NATIONAL LEAGUE ALL-STAR STARTERS (by fan voting):
The NL pitching staff consists of: starters Matt Cain (Giants), Roy Halladay (Phillies), Cole Hamels (Phillies), Jair Jurrjens (Braves), Clayton Kershaw (Dodgers), Cliff Lee (Phillies), Tim Lincecum (Giants) and Ryan Vogelsong (Giants); along with RP Heath Bell (Padres), Tyler Clippard (Nationals), Joel Hanrahan (Pirates), Jonny Venters (Braves) and Brian Wilson (Giants).
The NL’s bench will include: C Yadier Molina (Cardinals); INF Starlin Castro (Cubs), Chipper Jones (Braves), Brandon Phillips (Reds), Gaby Sanchez (Marlins), Troy Tulowitzki (Rockies) and Joey Votto (Reds); with OF Carlos Beltran (Mets), Jay Bruce (Reds), Matt Holliday (Cardinals), Hunter Pence (Astros) and Justin Upton (D-backs). Rickie Weeks (.276 with 14 HR and 33 RBI) edged out Brandon Phillips at second base. Matt Kemp (.327 BA, 22 HR, 64 RBI, and 22 SB) sneaked past Matt Holliday.
Another tight race was NL shortstop. Jose Reyes trailed Troy Tulowitzki by 244,832 on Monday, then beat him by nearly 800,000 votes. Heading into Sunday’s action, Reyes led MLB in BA (.354), hits (124) and triples (15), ranking second in stolen bases (30) while being a ray of light for an otherwise moribund Mets team. Now the question is whether the hamstring tightness that forced Reyes out of action this weekend will hinder his All-Star Game availability next week.
Albert Pujols is very likely to be held out of the game due to injury, though he may return with a week to spare. A wrist injury has sidelined “The Machine” these past couple of weeks to set the stage for Prince Fielder, who edged out 2010 MVP Joey Votto and start his second All-Star Game. As recently as Monday, Fielder and Votto were separated by just 70,727 votes, both trailing the injured Pujols by 450,000. Fielder passed Pujols over the final week of balloting, garnering 4,864,523 votes — 610,218 more than Votto and 693,429 more than the third-place Pujols. Fielder had 21 HR, a .299 batting average and an NL-leading 69 RBIs heading into Sunday. A case could be made that all three first basemen belong in the game.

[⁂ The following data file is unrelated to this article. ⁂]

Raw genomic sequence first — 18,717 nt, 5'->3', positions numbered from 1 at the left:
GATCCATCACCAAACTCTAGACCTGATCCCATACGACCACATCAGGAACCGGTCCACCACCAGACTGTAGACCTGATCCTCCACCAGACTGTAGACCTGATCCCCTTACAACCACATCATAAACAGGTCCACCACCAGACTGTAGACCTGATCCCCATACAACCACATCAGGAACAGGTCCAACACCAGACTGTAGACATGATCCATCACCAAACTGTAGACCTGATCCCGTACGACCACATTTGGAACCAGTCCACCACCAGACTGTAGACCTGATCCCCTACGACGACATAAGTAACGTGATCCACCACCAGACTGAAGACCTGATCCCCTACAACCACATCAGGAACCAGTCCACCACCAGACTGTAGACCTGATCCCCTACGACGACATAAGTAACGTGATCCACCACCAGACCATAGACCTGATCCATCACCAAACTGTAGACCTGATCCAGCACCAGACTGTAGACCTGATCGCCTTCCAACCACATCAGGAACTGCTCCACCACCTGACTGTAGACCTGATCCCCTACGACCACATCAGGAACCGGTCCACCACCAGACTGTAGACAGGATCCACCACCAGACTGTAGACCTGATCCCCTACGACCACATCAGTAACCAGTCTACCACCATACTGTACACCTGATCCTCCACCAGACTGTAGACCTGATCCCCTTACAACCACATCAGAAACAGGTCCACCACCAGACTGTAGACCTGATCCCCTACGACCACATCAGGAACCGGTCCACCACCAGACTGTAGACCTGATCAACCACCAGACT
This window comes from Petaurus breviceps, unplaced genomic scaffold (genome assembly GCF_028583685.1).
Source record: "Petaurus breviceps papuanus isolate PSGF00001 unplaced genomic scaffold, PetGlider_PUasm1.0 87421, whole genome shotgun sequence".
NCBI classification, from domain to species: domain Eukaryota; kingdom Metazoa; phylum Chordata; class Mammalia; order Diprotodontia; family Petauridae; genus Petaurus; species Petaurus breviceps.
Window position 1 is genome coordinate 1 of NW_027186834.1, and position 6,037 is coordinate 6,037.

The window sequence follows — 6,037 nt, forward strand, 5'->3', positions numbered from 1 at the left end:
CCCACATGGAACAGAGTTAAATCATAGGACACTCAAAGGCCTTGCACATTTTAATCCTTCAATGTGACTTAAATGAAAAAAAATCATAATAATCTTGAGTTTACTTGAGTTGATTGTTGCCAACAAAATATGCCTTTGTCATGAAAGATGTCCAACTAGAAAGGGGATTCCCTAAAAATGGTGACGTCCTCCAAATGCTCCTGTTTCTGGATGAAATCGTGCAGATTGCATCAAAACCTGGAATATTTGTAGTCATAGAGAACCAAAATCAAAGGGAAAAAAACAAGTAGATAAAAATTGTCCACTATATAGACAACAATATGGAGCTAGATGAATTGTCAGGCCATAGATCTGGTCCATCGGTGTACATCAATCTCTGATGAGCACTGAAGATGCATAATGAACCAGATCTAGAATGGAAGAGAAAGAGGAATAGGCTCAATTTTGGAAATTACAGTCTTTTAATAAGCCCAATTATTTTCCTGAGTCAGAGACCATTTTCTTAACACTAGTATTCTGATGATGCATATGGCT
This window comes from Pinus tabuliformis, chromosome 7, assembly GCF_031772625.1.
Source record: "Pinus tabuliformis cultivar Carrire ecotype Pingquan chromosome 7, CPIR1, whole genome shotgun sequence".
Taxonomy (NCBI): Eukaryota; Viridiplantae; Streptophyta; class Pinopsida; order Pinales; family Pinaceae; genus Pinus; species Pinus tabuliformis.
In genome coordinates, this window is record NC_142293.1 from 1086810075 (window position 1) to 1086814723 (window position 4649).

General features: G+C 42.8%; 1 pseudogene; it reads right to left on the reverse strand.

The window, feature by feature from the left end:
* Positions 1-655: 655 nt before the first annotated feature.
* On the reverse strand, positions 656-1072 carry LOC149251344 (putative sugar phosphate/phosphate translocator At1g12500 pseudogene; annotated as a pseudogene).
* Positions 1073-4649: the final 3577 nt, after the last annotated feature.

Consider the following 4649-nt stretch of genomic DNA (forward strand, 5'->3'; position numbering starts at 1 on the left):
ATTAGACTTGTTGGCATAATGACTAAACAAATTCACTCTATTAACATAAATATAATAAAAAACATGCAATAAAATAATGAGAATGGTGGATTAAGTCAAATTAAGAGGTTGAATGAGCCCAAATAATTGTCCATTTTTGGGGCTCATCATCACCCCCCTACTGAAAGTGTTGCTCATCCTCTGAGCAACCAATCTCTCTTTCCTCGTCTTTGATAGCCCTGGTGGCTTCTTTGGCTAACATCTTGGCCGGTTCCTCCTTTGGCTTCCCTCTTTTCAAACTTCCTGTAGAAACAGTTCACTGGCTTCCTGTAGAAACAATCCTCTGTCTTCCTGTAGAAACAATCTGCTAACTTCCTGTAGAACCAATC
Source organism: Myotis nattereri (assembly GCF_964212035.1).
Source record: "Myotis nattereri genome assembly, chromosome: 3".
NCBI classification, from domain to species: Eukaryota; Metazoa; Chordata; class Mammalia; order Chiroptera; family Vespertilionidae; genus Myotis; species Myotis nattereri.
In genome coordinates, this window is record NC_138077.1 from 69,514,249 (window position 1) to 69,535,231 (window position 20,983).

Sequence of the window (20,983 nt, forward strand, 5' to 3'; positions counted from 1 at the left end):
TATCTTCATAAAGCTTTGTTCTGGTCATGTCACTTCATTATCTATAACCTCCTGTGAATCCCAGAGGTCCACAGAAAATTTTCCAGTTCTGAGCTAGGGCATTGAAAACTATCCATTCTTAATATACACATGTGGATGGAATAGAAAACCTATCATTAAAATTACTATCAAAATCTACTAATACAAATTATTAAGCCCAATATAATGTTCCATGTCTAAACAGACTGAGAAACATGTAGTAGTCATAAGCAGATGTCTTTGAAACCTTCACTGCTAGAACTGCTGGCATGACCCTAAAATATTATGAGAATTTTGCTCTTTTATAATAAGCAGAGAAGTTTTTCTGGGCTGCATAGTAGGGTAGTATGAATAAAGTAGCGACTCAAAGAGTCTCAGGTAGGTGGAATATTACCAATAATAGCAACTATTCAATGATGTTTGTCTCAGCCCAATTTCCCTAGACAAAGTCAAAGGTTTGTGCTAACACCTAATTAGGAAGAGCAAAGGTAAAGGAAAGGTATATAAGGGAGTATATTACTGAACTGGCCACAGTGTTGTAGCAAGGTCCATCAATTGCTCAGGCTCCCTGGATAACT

Skippers Ron Washington (AL) and Bruce Bochy (NL) — in conjunction with MLB — each picked five omitted players to make up the All-Star Game Final Vote, which fans will be able to vote on from now until 4 p.m. ET on Thursday. Final Vote aside, six Yankees, four members of the Braves, Giants, Phillies, Rangers, Red Sox and Tigers and 24 first-time All-Stars are headed to Arizona for the Midsummer Classic.
A few things must still be decided, such as who will start on the mound. That decision lies in the hands of the skippers. Under MLB rules, no pitcher who starts the Sunday prior to the game will be eligible to start the All-Star Game. That “rule” has been circumvented – usually by curtailing the duration of that starting pitcher to one or two innings instead of the ceremonial three as established custom. Most pitchers don’t expect to throw more than one or two innings anyway so the honor of starting is titular at best.
Final Vote, which determines the final member of each league’s squad will come down to Alex Gordon of the Royals, Adam Jones of the Orioles, Paul Konerko of the White Sox, Victor Martinez of the Tigers and Ben Zobrist of the Rays in the AL. NL Final Vote will draw from a pool of Andre Ethier (LAD), Todd Helton (COL), Ian Kennedy (host D-backs), Michael Morse (WAS) and Shane Victorino (PHI).
Final Vote winners will be announced shortly after Thursday’s 4 p.m. ET deadline.
The All-Star Game will be televised nationally by FOX Sports, in Canada by Rogers Sportsnet and Sportsnet HD and Le Reseau des Sports (and around the world by MLB International), with pregame ceremonies beginning at 8 p.m. ESPN Radio will provide exclusive national radio coverage. MLB Network, MLB.com and Sirius XM also will provide comprehensive All-Star Game coverage. Will you watch?
2011 MLB All-Star discussion hot topic http://www.prosportsblogging.com/2011/06/30/whos-on-your-all-star-team/
MLB All-Star Game – World’s Fair to Historical Footnote?
About the Author
Written by Christopher Rowe
Contributing writer Comcast Sports, NY Times contributing stringer 1996-2000, Contributing writer Yahoo Sports (2001 World Series). Contributing writer Newsday Long Island (1992-1994, Jets Training Camp) and Newak Star Ledger. Freelance Copywriter, Editor/Founder Atlantic Times Weekly (1993-2003) fantasy football magazine, produced screenwriter and general humorist. Hofstra University grad, Marist College honorary alum, Salesian; Purveyor of the Value and Valor of Philadelphia Eagles 1960 NFL Championship; Adrent believer that Eagles could have won Super Bowl XV...and Super Bowl XXXIX...plus modern decade of Eagles 5 NFC Championships... Believer in the Broad Street Bullies and the 1983 Sixers... Witness to Philadelphia Phillies World Series championships 1980 & 2008, Suffered Phillies first pro sports team to reach 10,000 losses,witnessed "1980 Cardiac Kids," 1983 "Wheeze Kids," 1993 "Macho Row" and many, many, many not-so-memorable seasons in-between... until the Philadelphia Baseball Renaissance of 21st Century, Five NL East division titles 2007-2011, 3 NLCS appearances 2008-2010, 2 consecutive World Series berths 2008 & 2009. 2008 World Champions of baseball [miss ya Harry and Richie]; "collector" of MLB ballparks (42 stadiums including 15 which are gone); Fantasy Football & Baseball player since 1992. Always a sports fan... Tenui Nec Dimittam Contact me firstname.lastname@example.org